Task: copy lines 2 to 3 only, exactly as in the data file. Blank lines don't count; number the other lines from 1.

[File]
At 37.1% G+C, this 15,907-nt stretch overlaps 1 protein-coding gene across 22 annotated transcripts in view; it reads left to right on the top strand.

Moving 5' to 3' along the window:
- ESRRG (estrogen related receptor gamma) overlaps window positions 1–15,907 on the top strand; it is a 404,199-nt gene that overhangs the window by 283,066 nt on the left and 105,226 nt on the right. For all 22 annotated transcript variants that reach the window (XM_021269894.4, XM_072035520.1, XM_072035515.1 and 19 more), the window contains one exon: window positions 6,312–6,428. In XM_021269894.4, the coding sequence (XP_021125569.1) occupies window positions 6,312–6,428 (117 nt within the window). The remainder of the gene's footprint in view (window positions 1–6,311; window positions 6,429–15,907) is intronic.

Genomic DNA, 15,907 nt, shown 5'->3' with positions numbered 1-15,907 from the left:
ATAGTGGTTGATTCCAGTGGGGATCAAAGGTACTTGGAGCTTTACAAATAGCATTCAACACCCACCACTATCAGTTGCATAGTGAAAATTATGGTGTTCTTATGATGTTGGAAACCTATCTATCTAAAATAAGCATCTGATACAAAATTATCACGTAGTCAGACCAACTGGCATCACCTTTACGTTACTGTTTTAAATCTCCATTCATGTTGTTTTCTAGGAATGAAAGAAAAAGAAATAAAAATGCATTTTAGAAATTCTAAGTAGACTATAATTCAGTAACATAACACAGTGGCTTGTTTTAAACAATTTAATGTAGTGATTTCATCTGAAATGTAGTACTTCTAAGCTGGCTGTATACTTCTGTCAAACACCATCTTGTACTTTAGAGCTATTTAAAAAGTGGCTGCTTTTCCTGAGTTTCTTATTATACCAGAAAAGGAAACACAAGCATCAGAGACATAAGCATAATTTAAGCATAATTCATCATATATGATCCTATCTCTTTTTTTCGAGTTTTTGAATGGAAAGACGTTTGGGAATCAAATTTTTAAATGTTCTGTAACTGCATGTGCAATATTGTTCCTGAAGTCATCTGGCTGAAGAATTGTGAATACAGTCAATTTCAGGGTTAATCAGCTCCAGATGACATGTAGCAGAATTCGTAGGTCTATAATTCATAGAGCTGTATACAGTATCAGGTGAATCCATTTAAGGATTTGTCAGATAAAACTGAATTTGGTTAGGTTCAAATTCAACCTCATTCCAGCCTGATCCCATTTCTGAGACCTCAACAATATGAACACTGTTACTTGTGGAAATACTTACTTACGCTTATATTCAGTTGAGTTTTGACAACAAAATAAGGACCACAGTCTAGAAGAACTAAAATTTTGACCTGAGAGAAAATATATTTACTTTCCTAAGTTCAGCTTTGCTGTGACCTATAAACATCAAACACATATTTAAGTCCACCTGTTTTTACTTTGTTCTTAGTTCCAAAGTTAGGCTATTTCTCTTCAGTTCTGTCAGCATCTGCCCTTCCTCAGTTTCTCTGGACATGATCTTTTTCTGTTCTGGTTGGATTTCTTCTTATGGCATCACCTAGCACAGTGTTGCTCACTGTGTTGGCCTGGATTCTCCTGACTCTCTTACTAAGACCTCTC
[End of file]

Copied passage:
Moving 5' to 3' along the window:
- ESRRG (estrogen related receptor gamma) overlaps window positions 1–15,907 on the top strand; it is a 404,199-nt gene that overhangs the window by 283,066 nt on the left and 105,226 nt on the right. For all 22 annotated transcript variants that reach the window (XM_021269894.4, XM_072035520.1, XM_072035515.1 and 19 more), the window contains one exon: window positions 6,312–6,428. In XM_021269894.4, the coding sequence (XP_021125569.1) occupies window positions 6,312–6,428 (117 nt within the window). The remainder of the gene's footprint in view (window positions 1–6,311; window positions 6,429–15,907) is intronic.